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10 Best Vacations You'll Never Get to Take

        Adventure | Landmarks

6
The Original Cliff House, California
The Cliff House, seen here in 1898, has gone through several incarnations, two of which burned.
The Cliff House, seen here in 1898, has gone through several incarnations, two of which burned.
Buyenlarge/Getty Images

The Cliff House has seen at least three reincarnations of its original structure. Built originally in 1863 from the recycled lumber of a shipwreck, the Cliff House attracted a special crowd from the start. It didn't take long for presidents and wealthy businessmen to escape to the house with a view of Seal Rock.

An early renovation marked a declining reputation. Throughout the 1880s, the Cliff House was gradually seen as a meeting place for low-class visitors. Its reputation deteriorated, becoming a "scandalous" area [source: The Cliff House].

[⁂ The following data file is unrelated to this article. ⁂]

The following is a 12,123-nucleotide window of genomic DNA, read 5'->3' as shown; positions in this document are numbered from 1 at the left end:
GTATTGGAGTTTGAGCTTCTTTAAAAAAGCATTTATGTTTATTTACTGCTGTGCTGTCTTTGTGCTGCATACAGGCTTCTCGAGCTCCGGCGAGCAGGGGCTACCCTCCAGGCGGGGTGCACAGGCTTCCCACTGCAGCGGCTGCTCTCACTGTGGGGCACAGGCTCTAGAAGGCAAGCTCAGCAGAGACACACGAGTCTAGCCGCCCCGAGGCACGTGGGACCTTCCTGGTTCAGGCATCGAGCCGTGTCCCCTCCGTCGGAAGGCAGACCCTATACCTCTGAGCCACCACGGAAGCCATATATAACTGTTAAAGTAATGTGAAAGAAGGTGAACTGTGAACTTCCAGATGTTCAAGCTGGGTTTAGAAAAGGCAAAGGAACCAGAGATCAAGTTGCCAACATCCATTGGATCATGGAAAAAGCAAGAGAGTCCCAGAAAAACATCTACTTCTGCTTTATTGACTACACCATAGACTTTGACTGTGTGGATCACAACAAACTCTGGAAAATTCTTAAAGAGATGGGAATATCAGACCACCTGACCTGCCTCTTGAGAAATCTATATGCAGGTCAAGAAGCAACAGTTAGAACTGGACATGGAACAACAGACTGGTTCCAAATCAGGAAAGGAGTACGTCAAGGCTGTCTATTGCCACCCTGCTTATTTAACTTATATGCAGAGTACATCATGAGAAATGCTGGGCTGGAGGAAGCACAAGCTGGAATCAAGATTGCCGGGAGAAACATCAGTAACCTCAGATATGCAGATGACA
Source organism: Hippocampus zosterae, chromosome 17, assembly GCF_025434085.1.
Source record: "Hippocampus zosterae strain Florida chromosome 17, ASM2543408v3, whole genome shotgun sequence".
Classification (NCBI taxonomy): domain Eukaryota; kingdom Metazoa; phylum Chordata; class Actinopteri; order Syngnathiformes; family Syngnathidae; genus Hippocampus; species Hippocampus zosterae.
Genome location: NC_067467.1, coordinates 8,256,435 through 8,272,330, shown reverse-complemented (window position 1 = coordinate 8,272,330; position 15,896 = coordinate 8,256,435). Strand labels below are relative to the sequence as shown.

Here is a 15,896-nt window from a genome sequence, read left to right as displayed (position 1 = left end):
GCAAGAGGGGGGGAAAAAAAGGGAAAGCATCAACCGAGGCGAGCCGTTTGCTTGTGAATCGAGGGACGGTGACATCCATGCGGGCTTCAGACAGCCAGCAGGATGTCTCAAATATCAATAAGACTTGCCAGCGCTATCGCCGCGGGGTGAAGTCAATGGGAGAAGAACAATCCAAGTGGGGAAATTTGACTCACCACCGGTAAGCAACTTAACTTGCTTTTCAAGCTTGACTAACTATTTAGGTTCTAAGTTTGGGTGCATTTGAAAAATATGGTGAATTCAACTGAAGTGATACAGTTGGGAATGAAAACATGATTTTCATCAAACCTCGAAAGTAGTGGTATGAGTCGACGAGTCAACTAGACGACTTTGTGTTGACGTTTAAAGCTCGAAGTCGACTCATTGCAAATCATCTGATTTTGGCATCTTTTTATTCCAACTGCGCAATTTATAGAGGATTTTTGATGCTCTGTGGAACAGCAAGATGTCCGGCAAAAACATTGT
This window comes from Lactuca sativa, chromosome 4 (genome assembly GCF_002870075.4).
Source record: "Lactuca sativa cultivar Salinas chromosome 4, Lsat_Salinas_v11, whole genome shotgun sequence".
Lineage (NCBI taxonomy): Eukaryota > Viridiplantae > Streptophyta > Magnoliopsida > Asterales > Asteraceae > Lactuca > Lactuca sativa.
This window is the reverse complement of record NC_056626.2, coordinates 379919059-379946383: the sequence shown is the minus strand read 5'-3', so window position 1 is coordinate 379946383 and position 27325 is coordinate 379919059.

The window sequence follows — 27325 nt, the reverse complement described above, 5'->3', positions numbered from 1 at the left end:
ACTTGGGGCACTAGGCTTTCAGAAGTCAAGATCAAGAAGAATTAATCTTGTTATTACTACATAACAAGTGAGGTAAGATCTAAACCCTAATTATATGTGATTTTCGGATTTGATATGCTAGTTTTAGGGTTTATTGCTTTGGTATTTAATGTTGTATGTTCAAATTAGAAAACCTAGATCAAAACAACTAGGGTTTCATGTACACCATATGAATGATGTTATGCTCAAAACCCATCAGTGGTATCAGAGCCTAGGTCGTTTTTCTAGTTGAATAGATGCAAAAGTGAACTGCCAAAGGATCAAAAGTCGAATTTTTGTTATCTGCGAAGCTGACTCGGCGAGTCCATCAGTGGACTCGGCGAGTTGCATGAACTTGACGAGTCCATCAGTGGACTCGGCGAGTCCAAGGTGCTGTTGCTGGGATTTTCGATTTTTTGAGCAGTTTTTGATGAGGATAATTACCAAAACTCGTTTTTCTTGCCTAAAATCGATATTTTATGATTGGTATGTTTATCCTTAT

To combat the scandal, a wealthy San Francisco resident named Adolph Sutro bought the property and turned over management to a liquor company. The Cliff House began its resurgence as a clean, high-class restaurant and bath area. Unfortunately, in 1894, the shipwreck lumber succumbed to a fire.

Sutro rebuilt. The new house contained the infamous baths, a restaurant, a gallery, entertainment and private dining rooms. But Sutro rebuilt from wood, and in 1907, the building burned down again.

Sutro's daughter rebuilt with steel. Since then, the Cliff House has survived a massive earthquake. As of 2000, its scenic location on the iconic rock was drawing about 20,000 visitors a week [source: AllBusiness.com]. You can still see the autographed photos from celebrities who visited the original structures.

Nothing remains of the next destination, and no one knows exactly what happened to it.


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